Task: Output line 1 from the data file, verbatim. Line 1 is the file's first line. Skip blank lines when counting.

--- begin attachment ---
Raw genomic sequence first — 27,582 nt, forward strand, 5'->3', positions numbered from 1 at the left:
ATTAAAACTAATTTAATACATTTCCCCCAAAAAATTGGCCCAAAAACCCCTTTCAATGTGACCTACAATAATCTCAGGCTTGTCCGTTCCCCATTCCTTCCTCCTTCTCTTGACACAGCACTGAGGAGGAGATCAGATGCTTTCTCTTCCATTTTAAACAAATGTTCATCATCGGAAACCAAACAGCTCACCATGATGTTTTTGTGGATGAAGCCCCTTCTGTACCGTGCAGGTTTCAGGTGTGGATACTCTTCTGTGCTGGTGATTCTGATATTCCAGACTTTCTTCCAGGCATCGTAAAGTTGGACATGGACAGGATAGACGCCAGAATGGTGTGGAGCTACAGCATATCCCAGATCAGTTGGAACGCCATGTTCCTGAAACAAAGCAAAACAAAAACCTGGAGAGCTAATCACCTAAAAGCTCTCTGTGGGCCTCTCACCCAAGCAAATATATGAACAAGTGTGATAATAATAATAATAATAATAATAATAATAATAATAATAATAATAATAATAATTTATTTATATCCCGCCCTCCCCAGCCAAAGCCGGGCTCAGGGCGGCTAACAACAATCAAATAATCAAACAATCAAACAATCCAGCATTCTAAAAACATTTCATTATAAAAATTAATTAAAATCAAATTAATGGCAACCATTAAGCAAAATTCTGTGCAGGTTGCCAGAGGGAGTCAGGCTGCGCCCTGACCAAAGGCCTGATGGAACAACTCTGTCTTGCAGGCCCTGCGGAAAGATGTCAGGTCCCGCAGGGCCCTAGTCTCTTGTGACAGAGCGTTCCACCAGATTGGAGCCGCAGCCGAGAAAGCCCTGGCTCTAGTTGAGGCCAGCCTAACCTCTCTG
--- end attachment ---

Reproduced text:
Raw genomic sequence first — 27,582 nt, forward strand, 5'->3', positions numbered from 1 at the left: